Books .—Books may be read by the charitably-inclined professional reader, or by such readers especially employed for that purpose, and the record of such book used in the asylums of the blind, hospitals, the sick-chamber, or even with great profit and amusement by the lady or gentleman whose eyes and hands may be otherwise employed; or, again, because of the greater enjoyment to be had from a book when read by an elocutionist than when read by the average reader. The ordinary record-sheet, repeating this book from fifty to a hundred times as it will, would command a price that would pay the original reader well for the slightly-increased difficulty in reading it aloud in the phonograph. (533)

* * * * *

Phonographic Books.—A book of 40,000 words upon a single metal plate ten inches square thus becomes a strong probability. The advantages of such books over those printed are too readily seen to need mention. Such books would be listened to where now none are read. They would preserve more than the mental emanations of the brain of the author; and, as a bequest to future generations, they would be unequaled. For the preservation of languages they would be invaluable. (534)

* * * * *

Every one of these uses the perfected phonograph is now ready to carry out. I may add that, through the facility with which it stores up and reproduces music of all sorts, or whistling and recitations, it can be employed to furnish constant amusement to invalids, or to social assemblies, at receptions, dinners, etc. Any one sitting in his room alone may order an assorted supply of wax cylinders inscribed with songs, poems, piano or violin music, short stories, anecdotes, or dialect pieces, and, by putting them on his phonograph, he can listen to them as originally sung or recited by authors, vocalists and actors, or elocutionists. The variety of entertainment he thus commands, at trifling expense and without moving from his chair, is practically unlimited. Music by a band, in fact whole operas, can be stored up on the cylinders, and the voice of Patti singing in England can thus be heard again on this side of the ocean, or preserved for future generations. On four cylinders eight inches long, with a diameter of five, I can put the whole of “Nicholas Nickleby” in phonogram form. (646)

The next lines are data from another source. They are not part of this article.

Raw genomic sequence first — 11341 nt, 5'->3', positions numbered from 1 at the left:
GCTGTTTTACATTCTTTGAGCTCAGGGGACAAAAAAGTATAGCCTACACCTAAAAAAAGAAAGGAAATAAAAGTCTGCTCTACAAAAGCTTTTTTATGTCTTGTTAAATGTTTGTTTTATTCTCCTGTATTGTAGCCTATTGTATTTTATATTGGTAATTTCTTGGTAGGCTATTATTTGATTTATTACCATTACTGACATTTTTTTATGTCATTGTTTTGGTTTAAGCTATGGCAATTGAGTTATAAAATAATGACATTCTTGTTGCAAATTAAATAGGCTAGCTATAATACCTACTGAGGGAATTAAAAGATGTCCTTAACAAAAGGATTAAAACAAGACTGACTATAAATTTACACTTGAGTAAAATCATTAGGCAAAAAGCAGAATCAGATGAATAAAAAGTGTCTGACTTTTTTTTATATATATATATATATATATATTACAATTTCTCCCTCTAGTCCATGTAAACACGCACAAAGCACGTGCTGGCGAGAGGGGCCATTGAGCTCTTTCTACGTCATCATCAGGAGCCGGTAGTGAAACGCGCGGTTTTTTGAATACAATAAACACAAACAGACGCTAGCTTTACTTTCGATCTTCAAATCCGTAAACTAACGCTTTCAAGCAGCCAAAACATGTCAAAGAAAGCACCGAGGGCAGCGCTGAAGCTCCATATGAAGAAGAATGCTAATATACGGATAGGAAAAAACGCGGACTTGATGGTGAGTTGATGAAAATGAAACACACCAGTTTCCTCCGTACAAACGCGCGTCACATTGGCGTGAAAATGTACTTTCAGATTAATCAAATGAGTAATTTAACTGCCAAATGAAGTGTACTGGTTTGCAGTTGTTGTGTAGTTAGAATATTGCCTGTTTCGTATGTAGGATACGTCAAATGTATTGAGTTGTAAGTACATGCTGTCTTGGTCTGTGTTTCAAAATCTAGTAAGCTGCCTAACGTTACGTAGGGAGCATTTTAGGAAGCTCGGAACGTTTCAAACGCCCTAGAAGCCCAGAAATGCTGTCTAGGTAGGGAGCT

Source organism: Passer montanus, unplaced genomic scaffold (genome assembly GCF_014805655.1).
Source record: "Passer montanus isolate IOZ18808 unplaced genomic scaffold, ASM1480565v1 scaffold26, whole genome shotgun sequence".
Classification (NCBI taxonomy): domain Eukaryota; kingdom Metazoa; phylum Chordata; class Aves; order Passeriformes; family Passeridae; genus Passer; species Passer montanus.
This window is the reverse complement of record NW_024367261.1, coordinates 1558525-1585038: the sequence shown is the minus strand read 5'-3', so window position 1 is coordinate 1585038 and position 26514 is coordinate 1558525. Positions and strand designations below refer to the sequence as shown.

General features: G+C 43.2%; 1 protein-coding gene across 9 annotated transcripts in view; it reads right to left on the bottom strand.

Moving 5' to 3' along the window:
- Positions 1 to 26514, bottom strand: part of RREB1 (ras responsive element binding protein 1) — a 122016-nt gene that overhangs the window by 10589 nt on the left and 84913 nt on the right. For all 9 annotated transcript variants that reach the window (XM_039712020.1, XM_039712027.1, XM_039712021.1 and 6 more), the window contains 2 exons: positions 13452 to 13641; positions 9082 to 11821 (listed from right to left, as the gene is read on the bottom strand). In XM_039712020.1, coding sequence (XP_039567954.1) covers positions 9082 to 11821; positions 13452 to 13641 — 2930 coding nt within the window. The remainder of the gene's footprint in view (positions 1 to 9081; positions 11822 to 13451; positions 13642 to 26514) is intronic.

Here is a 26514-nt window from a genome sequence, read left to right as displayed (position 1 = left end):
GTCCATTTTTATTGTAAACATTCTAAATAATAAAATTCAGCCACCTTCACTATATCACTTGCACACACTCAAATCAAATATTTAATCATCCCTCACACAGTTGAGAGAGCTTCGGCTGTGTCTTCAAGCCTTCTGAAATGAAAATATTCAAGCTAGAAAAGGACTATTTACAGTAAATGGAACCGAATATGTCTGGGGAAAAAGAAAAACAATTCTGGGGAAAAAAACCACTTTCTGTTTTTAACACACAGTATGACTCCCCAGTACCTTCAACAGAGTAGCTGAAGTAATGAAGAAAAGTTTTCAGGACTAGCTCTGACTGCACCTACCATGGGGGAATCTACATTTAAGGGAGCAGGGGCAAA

Source

  • Edison, Thomas A. “The Phonograph and its Future.” North American Review 126 (May 1878): 527-36.
  • Edison, Thomas A. “The Perfected Phonograph.” North American Review 379 (June 1888): 641-50.

Date

1878, 1888

Further Reading

  • Camlot, Jason. “Early Talking Books: Spoken Recordings and Recitation Anthologies, 1880-1920.” Book History 6 (2003): 147-73.
  • Gitelman, Lisa. Always Already New: Media, History, and the Data of Culture. Cambridge, Mass.: MIT Press, 2006. 25-44. 
  • Israel, Paul. Edison: A Life of Invention. New York: John Wiley, 1998. 
  • Koestler, Frances A. The Unseen Minority: A Social History of Blindness in the United States. New York: David McKay Company, 1976.

Contributor

Matthew Rubery


Collection

Citation

Edison, Thomas, “Talking Books,” Nineteenth-Century Disability: Cultures & Contexts, accessed June 27, 2017, http://www.nineteenthcenturydisability.org/items/show/23.